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Are over the counter sleeping pills safe?

addiction insomnia sleep Feb 27, 2022

If you regularly have trouble sleeping, it’s a sign that something is out of balance. It could be something as simple as too much caffeine, or dehydration. Or it could be a symptom of an emerging underlying medical or psychological problem. Whatever the reason, it won’t be cured with an over the counter sleeping pill.  At best, an over the counter sleeping pill will provide a temporary band aid. At worst, it’ll erode your sleep confidence and worsen your sleep problem in the long run.

 

Insomnia is the most common sleep problem among the public and there two recognised treatments for it; medication prescribed by a medical doctor, usually a GP; or Cognitive Behavioural Therapy for Insomnia (CBT-i) provided by an accredited professional. The medication prescribed by a doctor can only be used safely for 2-4 weeks. The other treatment, Cognitive Behavioural Therapy for Insomnia is a multipronged behavioural approach that is proven to be more effective than...

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Street marijuana is not a sleep aid

As smart, highly independent people we tend to find our own answers for problems. Rather than asking for help, we tend go looking for it and sometimes in the wrong places. Some of my clients who have been struggling to sleep have resorted to smoking marijuana to help them enjoy a better night’s sleep. They are not using medicinal cannabis which is available on prescription.  

 

Their inability to sleep or insomnia has been triggered by a variety of situations; a long-term relationship break-up, need for increased stress management techniques or high anxiety due to changes related to COVID to name a few; and the solution they have settled on is a bong of marijuana. Only to find their life unravel more.

 

Cannabis is a plant that we commonly call marijuana, ganja in herbal form or hashish in resinous form. It’s use became prevalent in the 20th century when cannabis was used for religious, spiritual, medicinal and even recreational purposes. To date, the use...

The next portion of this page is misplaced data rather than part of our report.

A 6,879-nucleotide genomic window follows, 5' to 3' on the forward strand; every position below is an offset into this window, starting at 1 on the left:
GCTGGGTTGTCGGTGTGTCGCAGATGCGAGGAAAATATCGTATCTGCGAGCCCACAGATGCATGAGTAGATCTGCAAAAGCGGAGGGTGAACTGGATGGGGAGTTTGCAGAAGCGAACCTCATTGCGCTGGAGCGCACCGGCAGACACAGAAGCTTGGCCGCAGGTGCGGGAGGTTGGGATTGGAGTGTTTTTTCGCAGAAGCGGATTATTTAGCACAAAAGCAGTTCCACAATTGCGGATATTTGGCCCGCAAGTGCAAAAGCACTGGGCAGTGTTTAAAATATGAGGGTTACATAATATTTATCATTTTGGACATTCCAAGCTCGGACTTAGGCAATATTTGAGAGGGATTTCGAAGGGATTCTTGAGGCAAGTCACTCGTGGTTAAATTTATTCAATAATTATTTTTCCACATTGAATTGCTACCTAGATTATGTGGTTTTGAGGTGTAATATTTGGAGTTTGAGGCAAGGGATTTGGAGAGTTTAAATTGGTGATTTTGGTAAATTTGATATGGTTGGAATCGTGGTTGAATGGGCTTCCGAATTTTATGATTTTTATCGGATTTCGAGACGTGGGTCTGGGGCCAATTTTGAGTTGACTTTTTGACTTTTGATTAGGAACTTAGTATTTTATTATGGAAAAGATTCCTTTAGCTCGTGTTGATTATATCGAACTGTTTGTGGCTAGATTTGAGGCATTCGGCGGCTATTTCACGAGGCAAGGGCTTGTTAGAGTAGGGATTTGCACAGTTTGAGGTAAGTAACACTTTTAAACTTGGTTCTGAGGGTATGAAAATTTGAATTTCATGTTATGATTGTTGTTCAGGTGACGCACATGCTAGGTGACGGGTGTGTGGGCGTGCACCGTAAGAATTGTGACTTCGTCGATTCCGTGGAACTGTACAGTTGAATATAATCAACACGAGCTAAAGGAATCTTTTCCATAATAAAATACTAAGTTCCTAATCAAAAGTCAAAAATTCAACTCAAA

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Could you be a workaholic?

Research published by the Centre for Future Work in 2020, [1] shows that with the shift towards working from home due to COVID there has been an increase in the average unpaid hours of work. An increase from 4.6 hours to 5.3 hours, confirming an upward trend for the Australian worker. According to their November 2020 Report the average Australian worker puts in 7 standard 38hr work weeks, unpaid per year – a fertile breeding ground for workaholism. And before you get judgmental, we all have the capacity to become a workaholic.

 

While there are many perspectives on what defines a workaholic there is a shared view on three aspects [2]. A workaholic is characterised by someone who:

 

  • feels compelled to work because of internal pressures,
  • has persistent thoughts about work even when not working, and
  • works beyond what is reasonably expected of a worker.

 

While many employers enjoy the fruits of workaholics and at times encourage them, ultimately this behaviour is...

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Could you be addicted to Stress?

If you are someone that always seems to be stressed out, and constantly looking for more to add to your to-do list instead of managing well what you already have on it, then you might be an addict.

 

Admittedly there are two sides to the impact of stress; there’s a good side which can help you to achieve your best work, support you to learn new skills and pay attention to the details when it matters. However the other side of stress, the less helpful side, is that in large doses it can make you feel overwhelmed, miserable and erode your self-confidence. However, this less helpful side of stress is often linked to having perfectionist tendencies, not wanting to miss out and the belief that it will get better with the more you accomplish.

 

It’s important to recognise that it is human to take breaks and that everyone needs them.

 

It might seem silly to be addicted to something that can affect you so negatively however our relationship to stress is adaptive...

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7 Myths of alcohol

The drinking of alcohol is widespread within Australia and it is linked to many work, social and cultural activities. Perhaps surprisingly, 1 in 4 people have consumed alcohol at levels placing them at risk of harm on a single occasion, at least monthly, within the last year.

Myth 1: Alcohol makes it easier for people to socialise.

Alcohol in small quantities can make people feel more relaxed and sociable. However, it is a depressant so drinking too much of it can make people want to withdraw from others. Alternatively, drinking too much alcohol can make people feel aggressive and want to act out on their aggression which can lead to serious consequences.

Myth 2: Drinking alcohol is fun.

In small quantities alcohol can make you feel like you are having lots of fun however too much alcohol makes people feel depressed or sad. Drinking too much alcohol can lead to people feeling sick or vomiting. Some may even experience an ‘alcoholic blackout’ where they have no memory...

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